Researchers have isolated chloroplasts before this, but these organic components tend to stop working a few hours after removal from a plant. The team made them more practical by significantly extending their useful lifespan.
There’s more work to be done, such as replacing the chloroplasts with artificial catalysts that could achieve a similar effect. The potential applications are already clear, however. You could use the polymer as a building material that fixes itself while countering excessive CO2 emissions. It might function as a coating for other products, too. And it could even be economical — construction crews could ship the material in liquid form and make panels out of it at the building site. Urban sprawl would still be a problem after this, but it might have its upsides for the planet.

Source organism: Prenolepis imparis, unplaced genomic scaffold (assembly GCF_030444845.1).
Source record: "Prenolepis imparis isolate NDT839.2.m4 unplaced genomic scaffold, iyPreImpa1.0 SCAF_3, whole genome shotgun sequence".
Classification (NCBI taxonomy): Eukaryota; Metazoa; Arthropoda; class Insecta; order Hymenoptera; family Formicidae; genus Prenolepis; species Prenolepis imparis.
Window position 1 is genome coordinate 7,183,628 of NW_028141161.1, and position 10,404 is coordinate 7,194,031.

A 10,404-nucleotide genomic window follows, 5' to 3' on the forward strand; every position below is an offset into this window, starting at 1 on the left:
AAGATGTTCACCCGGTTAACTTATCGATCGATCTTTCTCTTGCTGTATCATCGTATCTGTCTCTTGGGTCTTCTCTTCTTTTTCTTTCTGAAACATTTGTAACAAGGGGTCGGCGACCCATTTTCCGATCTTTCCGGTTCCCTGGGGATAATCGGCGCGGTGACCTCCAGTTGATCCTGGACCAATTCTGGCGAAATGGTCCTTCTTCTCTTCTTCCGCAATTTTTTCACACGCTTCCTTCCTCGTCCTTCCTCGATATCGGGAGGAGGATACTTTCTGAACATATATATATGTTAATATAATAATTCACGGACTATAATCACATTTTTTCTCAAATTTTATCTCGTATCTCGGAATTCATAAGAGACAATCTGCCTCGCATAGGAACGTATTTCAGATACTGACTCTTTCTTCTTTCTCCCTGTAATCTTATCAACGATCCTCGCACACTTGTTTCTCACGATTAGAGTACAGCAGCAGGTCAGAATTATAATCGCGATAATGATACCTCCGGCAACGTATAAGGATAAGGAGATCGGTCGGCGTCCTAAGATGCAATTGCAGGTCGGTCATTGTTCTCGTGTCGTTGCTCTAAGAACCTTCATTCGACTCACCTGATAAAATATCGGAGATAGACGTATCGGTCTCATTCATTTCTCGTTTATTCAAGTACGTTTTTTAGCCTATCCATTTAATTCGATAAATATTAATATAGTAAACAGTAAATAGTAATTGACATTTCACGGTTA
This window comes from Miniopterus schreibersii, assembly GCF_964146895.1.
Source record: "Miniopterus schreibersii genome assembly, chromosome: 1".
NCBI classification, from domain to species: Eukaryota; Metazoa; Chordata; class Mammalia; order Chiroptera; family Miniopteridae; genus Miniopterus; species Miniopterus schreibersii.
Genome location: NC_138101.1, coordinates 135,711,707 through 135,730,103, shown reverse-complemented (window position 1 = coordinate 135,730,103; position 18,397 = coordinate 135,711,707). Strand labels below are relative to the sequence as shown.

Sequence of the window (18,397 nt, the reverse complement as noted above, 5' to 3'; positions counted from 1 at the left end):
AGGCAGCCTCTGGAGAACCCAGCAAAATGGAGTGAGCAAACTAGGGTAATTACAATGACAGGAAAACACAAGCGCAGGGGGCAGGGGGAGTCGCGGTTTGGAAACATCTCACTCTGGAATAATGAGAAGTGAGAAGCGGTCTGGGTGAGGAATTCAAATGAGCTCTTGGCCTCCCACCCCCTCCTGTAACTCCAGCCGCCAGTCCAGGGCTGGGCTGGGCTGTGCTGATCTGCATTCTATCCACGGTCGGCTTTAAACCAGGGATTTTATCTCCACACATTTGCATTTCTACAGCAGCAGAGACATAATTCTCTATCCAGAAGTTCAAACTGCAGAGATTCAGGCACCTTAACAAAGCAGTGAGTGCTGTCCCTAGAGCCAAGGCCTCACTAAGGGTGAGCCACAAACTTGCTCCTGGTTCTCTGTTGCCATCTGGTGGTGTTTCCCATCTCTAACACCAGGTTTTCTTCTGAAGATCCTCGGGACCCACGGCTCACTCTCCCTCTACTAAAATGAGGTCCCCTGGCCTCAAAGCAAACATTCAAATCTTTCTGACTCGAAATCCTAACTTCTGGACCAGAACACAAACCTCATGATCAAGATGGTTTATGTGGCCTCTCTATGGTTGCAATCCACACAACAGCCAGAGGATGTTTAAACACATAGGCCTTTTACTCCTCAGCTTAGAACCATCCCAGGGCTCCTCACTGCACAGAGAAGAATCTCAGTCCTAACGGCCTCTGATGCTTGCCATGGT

social experiment by Livio Acerbo #greengroundit #engadget https://www.engadget.com/2018/10/14/self-repairing-material-uses-co2-from-air/